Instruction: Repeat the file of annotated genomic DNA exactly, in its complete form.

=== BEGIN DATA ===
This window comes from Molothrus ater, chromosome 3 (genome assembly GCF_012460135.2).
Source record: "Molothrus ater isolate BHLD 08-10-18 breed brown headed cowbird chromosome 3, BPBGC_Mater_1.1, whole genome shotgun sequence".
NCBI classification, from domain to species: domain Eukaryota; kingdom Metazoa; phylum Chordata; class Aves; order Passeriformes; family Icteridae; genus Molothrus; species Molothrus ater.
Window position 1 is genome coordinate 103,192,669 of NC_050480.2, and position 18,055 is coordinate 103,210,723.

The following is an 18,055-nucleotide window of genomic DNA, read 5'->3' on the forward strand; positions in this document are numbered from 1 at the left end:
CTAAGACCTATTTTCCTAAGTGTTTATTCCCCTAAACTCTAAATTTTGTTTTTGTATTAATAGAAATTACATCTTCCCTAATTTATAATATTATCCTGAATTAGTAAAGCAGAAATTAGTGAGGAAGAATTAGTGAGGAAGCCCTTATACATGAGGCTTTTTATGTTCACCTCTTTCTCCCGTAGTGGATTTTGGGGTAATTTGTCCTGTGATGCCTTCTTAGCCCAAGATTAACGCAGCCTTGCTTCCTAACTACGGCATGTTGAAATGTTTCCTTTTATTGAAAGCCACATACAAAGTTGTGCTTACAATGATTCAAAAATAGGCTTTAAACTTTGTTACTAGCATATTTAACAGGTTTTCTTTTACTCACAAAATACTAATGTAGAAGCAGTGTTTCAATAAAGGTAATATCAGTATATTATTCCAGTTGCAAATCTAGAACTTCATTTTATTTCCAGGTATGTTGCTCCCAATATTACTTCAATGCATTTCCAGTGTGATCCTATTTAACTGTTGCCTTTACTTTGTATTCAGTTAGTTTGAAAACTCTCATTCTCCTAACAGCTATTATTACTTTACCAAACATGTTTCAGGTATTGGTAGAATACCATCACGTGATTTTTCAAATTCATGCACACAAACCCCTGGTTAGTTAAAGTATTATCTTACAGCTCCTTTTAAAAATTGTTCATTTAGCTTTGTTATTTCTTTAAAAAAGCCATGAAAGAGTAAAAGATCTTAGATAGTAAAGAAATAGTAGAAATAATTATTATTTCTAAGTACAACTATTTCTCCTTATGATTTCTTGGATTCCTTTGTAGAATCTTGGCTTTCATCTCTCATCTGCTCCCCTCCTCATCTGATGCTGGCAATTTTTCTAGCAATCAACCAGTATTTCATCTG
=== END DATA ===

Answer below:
This window comes from Molothrus ater, chromosome 3 (genome assembly GCF_012460135.2).
Source record: "Molothrus ater isolate BHLD 08-10-18 breed brown headed cowbird chromosome 3, BPBGC_Mater_1.1, whole genome shotgun sequence".
NCBI classification, from domain to species: domain Eukaryota; kingdom Metazoa; phylum Chordata; class Aves; order Passeriformes; family Icteridae; genus Molothrus; species Molothrus ater.
Window position 1 is genome coordinate 103,192,669 of NC_050480.2, and position 18,055 is coordinate 103,210,723.

The following is an 18,055-nucleotide window of genomic DNA, read 5'->3' on the forward strand; positions in this document are numbered from 1 at the left end:
CTAAGACCTATTTTCCTAAGTGTTTATTCCCCTAAACTCTAAATTTTGTTTTTGTATTAATAGAAATTACATCTTCCCTAATTTATAATATTATCCTGAATTAGTAAAGCAGAAATTAGTGAGGAAGAATTAGTGAGGAAGCCCTTATACATGAGGCTTTTTATGTTCACCTCTTTCTCCCGTAGTGGATTTTGGGGTAATTTGTCCTGTGATGCCTTCTTAGCCCAAGATTAACGCAGCCTTGCTTCCTAACTACGGCATGTTGAAATGTTTCCTTTTATTGAAAGCCACATACAAAGTTGTGCTTACAATGATTCAAAAATAGGCTTTAAACTTTGTTACTAGCATATTTAACAGGTTTTCTTTTACTCACAAAATACTAATGTAGAAGCAGTGTTTCAATAAAGGTAATATCAGTATATTATTCCAGTTGCAAATCTAGAACTTCATTTTATTTCCAGGTATGTTGCTCCCAATATTACTTCAATGCATTTCCAGTGTGATCCTATTTAACTGTTGCCTTTACTTTGTATTCAGTTAGTTTGAAAACTCTCATTCTCCTAACAGCTATTATTACTTTACCAAACATGTTTCAGGTATTGGTAGAATACCATCACGTGATTTTTCAAATTCATGCACACAAACCCCTGGTTAGTTAAAGTATTATCTTACAGCTCCTTTTAAAAATTGTTCATTTAGCTTTGTTATTTCTTTAAAAAAGCCATGAAAGAGTAAAAGATCTTAGATAGTAAAGAAATAGTAGAAATAATTATTATTTCTAAGTACAACTATTTCTCCTTATGATTTCTTGGATTCCTTTGTAGAATCTTGGCTTTCATCTCTCATCTGCTCCCCTCCTCATCTGATGCTGGCAATTTTTCTAGCAATCAACCAGTATTTCATCTG